Unfortunately — and I suppress clammy shudders at the “new Disney Star Wars movie ever year”; oh, my dying soul — we live in a society where more is never enough and luxury as a concept is utterly forgotten. Because what is luxurious is by definition rare and what is taken for granted is by definition commonplace. Making “the first time I saw Star Wars” a rite of passage elevates it; restricting it to 6 movies and a hundred books makes it unique, special. Kites only fly with the restrictive string on them. Things with no limits quickly pall.

          • I guess we’ll have to agree to disagree. From my own experience, I almost lost out on Star Wars forever because I didn’t want to watch it since I was worried about what the cool kids would think of me. I tried to hide my love for it. I think if I had watched it when I was younger, it would have opened my imagination to boundless possibilities. I really wish I had seen it when I was 7 or 8.

            So I think that’s why I strongly disagree with you. I remember a time when my mother sat me down and said I would like Star Wars. We started watching this weird preview of the movies that was on the VHS tapes (I can’t remember why there was a preview for Star Wars on a Star Wars VHS) and I saw the werewolf guy (taken out in the SE’s) in the Cantina and freaked out. I asked her if he was in the movie a lot, and my mom thought I was talking about Chewbacca. She said yes, so I decided not to watch it. The funny thing is, to this day, I remember I had seen Chewie a few times and was not scared. I wish there wasn’t that confusion around that because I would have loved Star Wars. I think I would have understood at least 80% of it. And if I didn’t understand it, I would ask questions. That’s what I hope my children do.

            My kids will be watching ANH as soon as I think they can. (More likely they’ll just grow up knowing about it since my house has Star Wars stuff scattered everywhere) I agree TV should be limited, but that’s almost a separate conversation. It’s not like they will be watching Star Wars everyday. I like the idea of my children not “getting” it right away, and slowly learning more and more as they get older and reaching new levels of understanding.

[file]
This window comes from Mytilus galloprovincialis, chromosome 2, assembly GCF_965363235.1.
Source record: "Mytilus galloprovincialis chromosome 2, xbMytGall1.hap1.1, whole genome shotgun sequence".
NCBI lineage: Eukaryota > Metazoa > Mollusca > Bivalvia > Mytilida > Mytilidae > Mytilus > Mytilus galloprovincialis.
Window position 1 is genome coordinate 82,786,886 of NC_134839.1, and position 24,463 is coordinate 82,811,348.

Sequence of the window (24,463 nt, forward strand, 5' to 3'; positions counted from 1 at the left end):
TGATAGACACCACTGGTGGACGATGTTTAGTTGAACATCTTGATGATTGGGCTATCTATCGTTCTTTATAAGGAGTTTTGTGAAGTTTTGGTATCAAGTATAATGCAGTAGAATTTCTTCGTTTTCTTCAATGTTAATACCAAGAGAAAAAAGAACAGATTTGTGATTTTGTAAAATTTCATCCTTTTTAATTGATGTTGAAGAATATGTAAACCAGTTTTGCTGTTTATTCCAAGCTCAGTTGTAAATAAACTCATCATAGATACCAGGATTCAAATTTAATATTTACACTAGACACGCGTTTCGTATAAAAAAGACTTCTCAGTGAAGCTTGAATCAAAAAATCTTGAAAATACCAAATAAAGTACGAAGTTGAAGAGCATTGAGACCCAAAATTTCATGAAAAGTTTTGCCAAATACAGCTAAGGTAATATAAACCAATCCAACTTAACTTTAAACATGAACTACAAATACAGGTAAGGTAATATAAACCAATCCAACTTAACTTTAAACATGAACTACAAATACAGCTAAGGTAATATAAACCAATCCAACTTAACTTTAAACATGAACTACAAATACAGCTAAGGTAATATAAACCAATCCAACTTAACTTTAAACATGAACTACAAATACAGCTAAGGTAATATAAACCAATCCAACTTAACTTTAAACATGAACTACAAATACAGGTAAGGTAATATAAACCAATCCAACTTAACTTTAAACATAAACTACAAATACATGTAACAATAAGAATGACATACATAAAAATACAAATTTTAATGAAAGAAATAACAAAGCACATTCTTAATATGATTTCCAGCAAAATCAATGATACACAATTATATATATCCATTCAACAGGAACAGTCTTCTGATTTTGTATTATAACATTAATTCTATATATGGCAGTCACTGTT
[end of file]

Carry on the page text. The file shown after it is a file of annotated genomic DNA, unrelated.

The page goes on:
Look at me, talking about kids I don’t even have.

            • I know that’s what most people think and my opinion is definitely not in danger of ever becoming the majority 🙂 Especially since I’m not ever going to be in charge of when someone sees it. (I don’t like kids and will never have any of my own volition. Even when I was a kid, I didn’t like kids.) Ah, well.

  2. Wow, what a fascinating analysis! I was 13 when TPM came out, and I enjoyed it IIRC. I think that’s about the right age to not be so bored with the talking, but not yet be critical of all the silly things. And of course, targeting a younger audience is no excuse for making a lesser quality movie, because plenty of things made for kids also hold up for adult audiences.

    On a related note, I just started season 3 of TCW, and I hit a spate of “political” episodes, which made me want to throw things at the TV. I just want to see more Jedi fighting on various cool planets, please!

    • Yes, I believe that you can watch TPM ages 10+. I think you can understand it enough at that point to grasp a little bit of what’s going on and at least be able to sit still longer haha. I saw it at 11 and loved it. I absolutely loved the battle droids and thought they were so cool. They did get annoying as the other two films progressed, but they were interesting in TPM.

      Oh gosh! TCW does get political sometimes and it gets super annoying. There are definitely duds in TCW and I feel like they always fell around Christmas time when I watched them. Haha. I wonder if the writers quickly wrote something so that they could air while they were on vacation and not worry about it. But as a viewer I always thought they sucked.

      I can’t wait until you get to the 4th season! That’s the season that I ended up really enjoying and what got me hooked. 5th season is also really good. The 6th season, only on Netflix, has its moments, but I think I would stop at the 5th season if I could do it all over again.

  3. I’m 16 but I saw the prequels when I was 12 or so. I can guarantee that there are a lot of young people who not only like the prequels, but prefer them for their adaptation of the original series with special effects.

    • I saw the prequels at the same age and loved them! My point with this post was not aimed at that age group…instead I was looking at young, young children of around ages 5-8. I think TPM would be a lot harder to swallow at that age.

  4. Pingback: C-3PO actor isn’t a fan of Jar Jar Binks | Fleekist.com